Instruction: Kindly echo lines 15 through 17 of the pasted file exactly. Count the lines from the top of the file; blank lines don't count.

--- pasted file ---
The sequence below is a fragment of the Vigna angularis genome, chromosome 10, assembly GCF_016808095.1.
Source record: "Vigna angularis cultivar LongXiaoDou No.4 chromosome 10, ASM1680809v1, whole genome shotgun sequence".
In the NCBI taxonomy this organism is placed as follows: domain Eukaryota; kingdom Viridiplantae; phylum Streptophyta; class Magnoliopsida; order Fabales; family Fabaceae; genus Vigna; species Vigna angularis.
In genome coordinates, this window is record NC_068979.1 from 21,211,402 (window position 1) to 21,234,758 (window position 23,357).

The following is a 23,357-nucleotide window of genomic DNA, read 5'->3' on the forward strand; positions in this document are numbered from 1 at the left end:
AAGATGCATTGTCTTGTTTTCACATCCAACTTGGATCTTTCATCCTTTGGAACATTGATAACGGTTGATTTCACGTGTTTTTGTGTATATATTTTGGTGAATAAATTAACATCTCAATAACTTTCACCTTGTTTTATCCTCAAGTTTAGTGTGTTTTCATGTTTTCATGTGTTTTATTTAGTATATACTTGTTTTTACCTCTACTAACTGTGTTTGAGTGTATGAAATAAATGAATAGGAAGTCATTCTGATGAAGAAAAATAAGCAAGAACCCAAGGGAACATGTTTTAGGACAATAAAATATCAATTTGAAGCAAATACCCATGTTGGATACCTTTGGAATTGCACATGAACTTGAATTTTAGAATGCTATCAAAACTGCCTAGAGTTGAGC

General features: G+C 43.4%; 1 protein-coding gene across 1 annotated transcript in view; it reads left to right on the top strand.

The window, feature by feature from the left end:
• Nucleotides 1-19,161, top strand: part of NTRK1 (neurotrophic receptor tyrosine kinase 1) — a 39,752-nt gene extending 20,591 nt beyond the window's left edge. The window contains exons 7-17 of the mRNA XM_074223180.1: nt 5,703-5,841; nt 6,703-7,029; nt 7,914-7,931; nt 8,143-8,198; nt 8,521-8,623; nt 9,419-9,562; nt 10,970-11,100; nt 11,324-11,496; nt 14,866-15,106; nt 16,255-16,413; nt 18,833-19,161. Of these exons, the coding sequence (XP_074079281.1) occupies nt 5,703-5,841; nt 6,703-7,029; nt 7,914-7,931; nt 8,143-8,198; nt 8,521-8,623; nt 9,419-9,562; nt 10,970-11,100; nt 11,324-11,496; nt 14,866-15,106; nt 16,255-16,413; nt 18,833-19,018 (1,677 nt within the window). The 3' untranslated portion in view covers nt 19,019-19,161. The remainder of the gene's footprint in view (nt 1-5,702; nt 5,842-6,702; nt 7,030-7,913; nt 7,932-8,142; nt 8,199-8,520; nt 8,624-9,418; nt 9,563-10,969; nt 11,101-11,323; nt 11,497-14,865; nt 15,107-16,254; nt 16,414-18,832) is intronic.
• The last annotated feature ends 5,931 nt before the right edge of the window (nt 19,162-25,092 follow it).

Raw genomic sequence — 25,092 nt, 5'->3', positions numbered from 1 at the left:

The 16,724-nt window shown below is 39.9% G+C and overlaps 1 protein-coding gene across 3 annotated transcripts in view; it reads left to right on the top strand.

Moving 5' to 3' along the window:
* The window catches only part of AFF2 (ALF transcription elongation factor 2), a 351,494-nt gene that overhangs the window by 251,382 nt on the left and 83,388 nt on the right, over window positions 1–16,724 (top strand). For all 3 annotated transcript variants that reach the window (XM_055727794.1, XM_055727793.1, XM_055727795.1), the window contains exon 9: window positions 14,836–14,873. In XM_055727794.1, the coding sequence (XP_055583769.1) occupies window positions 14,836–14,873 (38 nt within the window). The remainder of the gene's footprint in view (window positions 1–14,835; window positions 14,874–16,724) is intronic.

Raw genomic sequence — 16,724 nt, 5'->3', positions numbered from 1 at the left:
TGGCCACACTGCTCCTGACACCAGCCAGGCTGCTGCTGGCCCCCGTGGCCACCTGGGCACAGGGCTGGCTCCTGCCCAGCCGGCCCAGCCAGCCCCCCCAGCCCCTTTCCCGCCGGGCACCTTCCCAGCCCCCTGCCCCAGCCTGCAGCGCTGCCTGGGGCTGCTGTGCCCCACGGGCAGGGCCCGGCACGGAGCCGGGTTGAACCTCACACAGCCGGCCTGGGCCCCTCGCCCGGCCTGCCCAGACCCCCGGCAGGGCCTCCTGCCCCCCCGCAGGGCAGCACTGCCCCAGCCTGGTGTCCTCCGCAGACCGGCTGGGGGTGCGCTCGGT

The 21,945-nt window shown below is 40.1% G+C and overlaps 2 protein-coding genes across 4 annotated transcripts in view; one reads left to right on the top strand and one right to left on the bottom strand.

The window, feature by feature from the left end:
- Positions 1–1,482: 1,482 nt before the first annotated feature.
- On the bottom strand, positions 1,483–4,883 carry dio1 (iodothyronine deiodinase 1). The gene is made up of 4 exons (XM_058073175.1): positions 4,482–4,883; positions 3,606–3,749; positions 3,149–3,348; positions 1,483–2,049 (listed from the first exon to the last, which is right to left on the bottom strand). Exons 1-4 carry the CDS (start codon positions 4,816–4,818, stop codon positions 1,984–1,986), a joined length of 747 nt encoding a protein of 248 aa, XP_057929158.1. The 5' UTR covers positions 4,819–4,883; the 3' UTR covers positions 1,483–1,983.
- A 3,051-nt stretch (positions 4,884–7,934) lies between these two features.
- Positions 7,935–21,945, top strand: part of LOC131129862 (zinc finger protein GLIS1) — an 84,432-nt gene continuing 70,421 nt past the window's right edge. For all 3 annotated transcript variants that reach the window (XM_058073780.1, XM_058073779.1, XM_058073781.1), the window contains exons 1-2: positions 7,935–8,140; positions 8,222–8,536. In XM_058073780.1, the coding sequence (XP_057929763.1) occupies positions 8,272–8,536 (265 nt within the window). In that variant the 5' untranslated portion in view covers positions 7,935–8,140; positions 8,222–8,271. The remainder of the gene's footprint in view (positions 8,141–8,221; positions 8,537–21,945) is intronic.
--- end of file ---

Raw genomic sequence — 16,724 nt, 5'->3', positions numbered from 1 at the left:
TGGCCACACTGCTCCTGACACCAGCCAGGCTGCTGCTGGCCCCCGTGGCCACCTGGGCACAGGGCTGGCTCCTGCCCAGCCGGCCCAGCCAGCCCCCCCAGCCCCTTTCCCGCCGGGCACCTTCCCAGCCCCCTGCCCCAGCCTGCAGCGCTGCCTGGGGCTGCTGTGCCCCACGGGCAGGGCCCGGCACGGAGCCGGGTTGAACCTCACACAGCCGGCCTGGGCCCCTCGCCCGGCCTGCCCAGACCCCCGGCAGGGCCTCCTGCCCCCCCGCAGGGCAGCACTGCCCCAGCCTGGTGTCCTCCGCAGACCGGCTGGGGGTGCGCTCGGT

The 21,945-nt window shown below is 40.1% G+C and overlaps 2 protein-coding genes across 4 annotated transcripts in view; one reads left to right on the top strand and one right to left on the bottom strand.